Phases of Preoperative Period
The first phase of the operation is known as preoperative preparation. This will include a brief introduction of the patient, the procedure to be performed, the medical history of the patient, the proposed procedure and any other information needed by the physician and attending surgeons before the operation. A brief description of the procedure is also given. Anesthesiologists usually provide these details.The second phase of the operation is called postoperative. Here the basic or critical care units are set up. Anesthesia will be administered, the incision is madeand the wounds are dressed. After this, the patient is taken home. Postop stay involves the management of any complications that arise from surgery, including: infection and wound leakage. The patient is monitored and measures are taken if necessary, to prevent the postoperative problems.
The third phase of the operation, postoperative care, is where the patient can be observed and the treatment is administered. Any surgical complications, such as: infection can be managed by the attending surgeon. The post wards will contain the most up-to-date surgical equipment. The most common postoperative surgical procedures include the removal of sutures, removing the staples or ligation, the application of local anesthetics, setting of fractures, removal of abdominal or pelvic masses and the use of general anesthesia.The fourth and last stage of the whole surgery, or perioperatively, is known as postoperative care. The patient is discharged to home and nurses will be sent to monitor the patient’s condition. During this period, the patient may be given pain relief medication, intravenous fluids and other additional therapies. The most common drugs given during this stage are: narcotics, antibiotics, anti-inflammatory medications and benzodiazepines. Common surgical complications in this stage include infection and necrosis of the tissues.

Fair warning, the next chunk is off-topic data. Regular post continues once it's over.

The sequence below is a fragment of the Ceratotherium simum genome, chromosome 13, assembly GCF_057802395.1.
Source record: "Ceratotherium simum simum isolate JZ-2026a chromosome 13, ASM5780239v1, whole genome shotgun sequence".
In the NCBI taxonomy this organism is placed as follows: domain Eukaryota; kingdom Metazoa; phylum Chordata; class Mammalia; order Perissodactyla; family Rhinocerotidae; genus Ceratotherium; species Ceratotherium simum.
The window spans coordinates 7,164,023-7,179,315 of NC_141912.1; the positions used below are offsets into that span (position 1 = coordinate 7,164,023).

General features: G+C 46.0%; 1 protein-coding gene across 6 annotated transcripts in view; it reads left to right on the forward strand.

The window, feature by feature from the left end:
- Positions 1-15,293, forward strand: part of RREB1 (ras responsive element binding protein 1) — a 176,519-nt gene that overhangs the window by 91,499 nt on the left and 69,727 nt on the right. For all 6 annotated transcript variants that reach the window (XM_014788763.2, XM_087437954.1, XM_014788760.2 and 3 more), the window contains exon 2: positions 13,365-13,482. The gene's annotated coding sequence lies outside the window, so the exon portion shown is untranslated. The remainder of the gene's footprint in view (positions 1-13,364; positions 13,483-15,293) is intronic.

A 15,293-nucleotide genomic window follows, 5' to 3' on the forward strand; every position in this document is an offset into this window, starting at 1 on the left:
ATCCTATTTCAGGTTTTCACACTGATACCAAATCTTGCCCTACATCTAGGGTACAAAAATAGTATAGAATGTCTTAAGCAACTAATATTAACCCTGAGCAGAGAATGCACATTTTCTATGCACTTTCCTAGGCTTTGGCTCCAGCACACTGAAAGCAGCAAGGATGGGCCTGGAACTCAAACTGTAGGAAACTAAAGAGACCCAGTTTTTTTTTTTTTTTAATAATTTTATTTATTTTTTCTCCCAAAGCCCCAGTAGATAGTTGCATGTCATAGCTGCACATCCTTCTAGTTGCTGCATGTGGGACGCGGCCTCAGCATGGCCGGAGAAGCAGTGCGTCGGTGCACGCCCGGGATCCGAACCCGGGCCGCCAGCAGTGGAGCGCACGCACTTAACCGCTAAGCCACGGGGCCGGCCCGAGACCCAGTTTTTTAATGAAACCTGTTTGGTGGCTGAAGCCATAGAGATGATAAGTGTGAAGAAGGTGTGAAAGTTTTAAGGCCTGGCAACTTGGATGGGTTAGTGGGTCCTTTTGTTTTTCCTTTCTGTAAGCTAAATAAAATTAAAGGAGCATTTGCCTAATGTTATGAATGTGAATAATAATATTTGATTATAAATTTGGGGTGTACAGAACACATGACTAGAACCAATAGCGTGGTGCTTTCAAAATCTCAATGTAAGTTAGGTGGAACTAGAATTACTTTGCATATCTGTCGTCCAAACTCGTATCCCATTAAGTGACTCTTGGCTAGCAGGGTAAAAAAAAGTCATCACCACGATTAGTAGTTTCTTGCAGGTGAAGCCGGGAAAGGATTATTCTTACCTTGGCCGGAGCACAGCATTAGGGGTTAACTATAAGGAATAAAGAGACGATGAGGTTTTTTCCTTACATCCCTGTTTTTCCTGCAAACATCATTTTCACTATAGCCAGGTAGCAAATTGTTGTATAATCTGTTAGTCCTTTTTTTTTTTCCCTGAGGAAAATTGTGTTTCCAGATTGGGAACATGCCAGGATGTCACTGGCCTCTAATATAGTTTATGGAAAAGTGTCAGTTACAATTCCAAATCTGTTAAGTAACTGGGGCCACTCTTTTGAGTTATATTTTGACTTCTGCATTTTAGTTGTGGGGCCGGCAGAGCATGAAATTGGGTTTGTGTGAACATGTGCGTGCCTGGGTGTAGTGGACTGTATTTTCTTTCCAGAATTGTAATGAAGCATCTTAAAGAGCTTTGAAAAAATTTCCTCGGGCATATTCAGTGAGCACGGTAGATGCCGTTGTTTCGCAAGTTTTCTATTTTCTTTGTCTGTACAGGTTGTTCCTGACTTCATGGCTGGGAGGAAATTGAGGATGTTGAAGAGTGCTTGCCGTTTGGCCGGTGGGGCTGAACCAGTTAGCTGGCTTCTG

The three phases of the perioperative period occur before, during and after the surgical procedure, respectively. All the relevant information should be collected at the first time the surgical procedure is undertaken. This includes: measurements, diagnosis, treatment, time periods, complications, recovery and final outcomes. It is also important to collect the relevant tests at this time period, for example: blood pressure, ECG, EKG, X-ray, CT scan, MRI and PET scan. The third and final postoperative period takes about three weeks. This time period involves the nurses monitoring and controlling any new developments in the patient. This is an ideal period for the surgeon to reevaluate the surgical procedure and take corrective action if required. This also allows the nurses to check the progress of feeding, breathing and the general condition of the patient. The primary objective of this time period is to monitor and to correct any problems that have occurred since the surgical procedure………………….
This is just a sample partial case solution. Please place the order on the website to order your own originally done case solution.